As people the world over tighten their belts as the grim reality of the global credit crunch sets in, language schools in Germany remain understandably cautious in their forecasts of the coming year. At the end of last year, some schools had already felt the effects of the downturn in the global economy. Andrew Geddes at Eurasia Institute in Berlin reports, “One booking for a short-term research course programme from Kazakhstan decreased by almost 50 per cent after the credit crisis” in the last quarter of 2008. But he does not believe this is the start of a landslide in demand for German courses, and is confident that they will make a swift recovery, “especially since Germany is one of the most cost-effective places in the world to take university studies,” he says.

Katja Wostradowski at the Goethe Institut says that previous recessions have resulted in a drop in demand for certain types of courses.

“The past has shown, that companies – especially for one-to-one tuition and tailored courses – in such times firstly cut down on language courses; on the other hand, people see that learning a language is a major benefit when applying for jobs,” she relates.

However, marketing is likely to play a pivotal role. “[The current economic situation] will be taken into account for our future marketing activities,” says Christine Heber at the Anglo German Institute. “[We] will continue to emphasise our very good price-performance ratio in the future.”

Contact any advertiser in the this issue now

The following language schools, associations and accommodation providers advertised in the latest edition of Language Travel Magazine. If you would like more information on any of these advertisers, tick the relevant boxes, fill out your details and send.





English Australia  
Perth Education


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Malta Tourism
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English Australia  

Bond University
Curtin University
La Trobe University
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Pacific Gateway
      University of
University of
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Berlitz Canada  
Bodwell College  
Camber College  
English Bay
Global Village 
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Richmond School
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Vancouver English

      Language Training

Ardmore Language
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Bell International
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Camp Beaumont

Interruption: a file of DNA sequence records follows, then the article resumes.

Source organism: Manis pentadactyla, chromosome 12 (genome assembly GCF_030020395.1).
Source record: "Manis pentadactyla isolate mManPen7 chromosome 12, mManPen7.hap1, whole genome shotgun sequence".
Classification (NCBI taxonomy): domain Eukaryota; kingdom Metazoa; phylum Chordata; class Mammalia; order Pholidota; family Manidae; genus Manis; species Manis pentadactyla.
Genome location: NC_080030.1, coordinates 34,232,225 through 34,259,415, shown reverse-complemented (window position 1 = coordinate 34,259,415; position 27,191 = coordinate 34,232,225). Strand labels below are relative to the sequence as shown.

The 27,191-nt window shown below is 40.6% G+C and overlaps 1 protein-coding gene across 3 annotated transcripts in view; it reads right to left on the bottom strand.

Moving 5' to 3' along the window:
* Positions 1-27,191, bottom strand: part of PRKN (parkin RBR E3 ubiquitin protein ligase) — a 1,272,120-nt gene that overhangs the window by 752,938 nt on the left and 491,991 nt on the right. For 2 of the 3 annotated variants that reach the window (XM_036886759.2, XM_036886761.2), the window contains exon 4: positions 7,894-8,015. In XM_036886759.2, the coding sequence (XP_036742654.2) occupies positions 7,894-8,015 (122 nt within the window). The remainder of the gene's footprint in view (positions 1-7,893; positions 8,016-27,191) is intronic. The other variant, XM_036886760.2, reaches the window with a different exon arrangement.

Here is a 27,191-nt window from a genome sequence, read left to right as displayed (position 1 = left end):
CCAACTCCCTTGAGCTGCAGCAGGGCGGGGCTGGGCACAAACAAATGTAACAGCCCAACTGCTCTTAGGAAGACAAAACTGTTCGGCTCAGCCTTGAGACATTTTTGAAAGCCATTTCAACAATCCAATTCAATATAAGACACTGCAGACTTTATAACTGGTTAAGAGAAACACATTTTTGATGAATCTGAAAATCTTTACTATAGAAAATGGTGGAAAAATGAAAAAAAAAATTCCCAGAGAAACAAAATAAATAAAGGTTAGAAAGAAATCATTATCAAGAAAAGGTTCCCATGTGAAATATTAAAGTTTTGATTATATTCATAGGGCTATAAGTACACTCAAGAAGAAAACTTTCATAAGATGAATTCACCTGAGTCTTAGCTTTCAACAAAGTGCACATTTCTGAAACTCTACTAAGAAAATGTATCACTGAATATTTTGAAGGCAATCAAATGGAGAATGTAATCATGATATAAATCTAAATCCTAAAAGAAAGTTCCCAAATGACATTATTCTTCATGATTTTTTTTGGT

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LAL Language
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Malvern House
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Northumbria School
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Queen Ethelburga's
RLI Language
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Study Group  
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Twin Group  
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University of
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Wimbledon School
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      Université de
Alliance Française
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French in
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Carl Duisberg
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F+U Academy  
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International House
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Centre of English

Kai Japanese
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EC English
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inlingua Malta  

EAC Language
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Cape Studies  
EC Cape Town  
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Good Hope
inlingua Language
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Interlink School
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International House
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LAL Cape Town  
      Teaching Centre  
Shane Global
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South African
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International House
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EF Language
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Zoni Language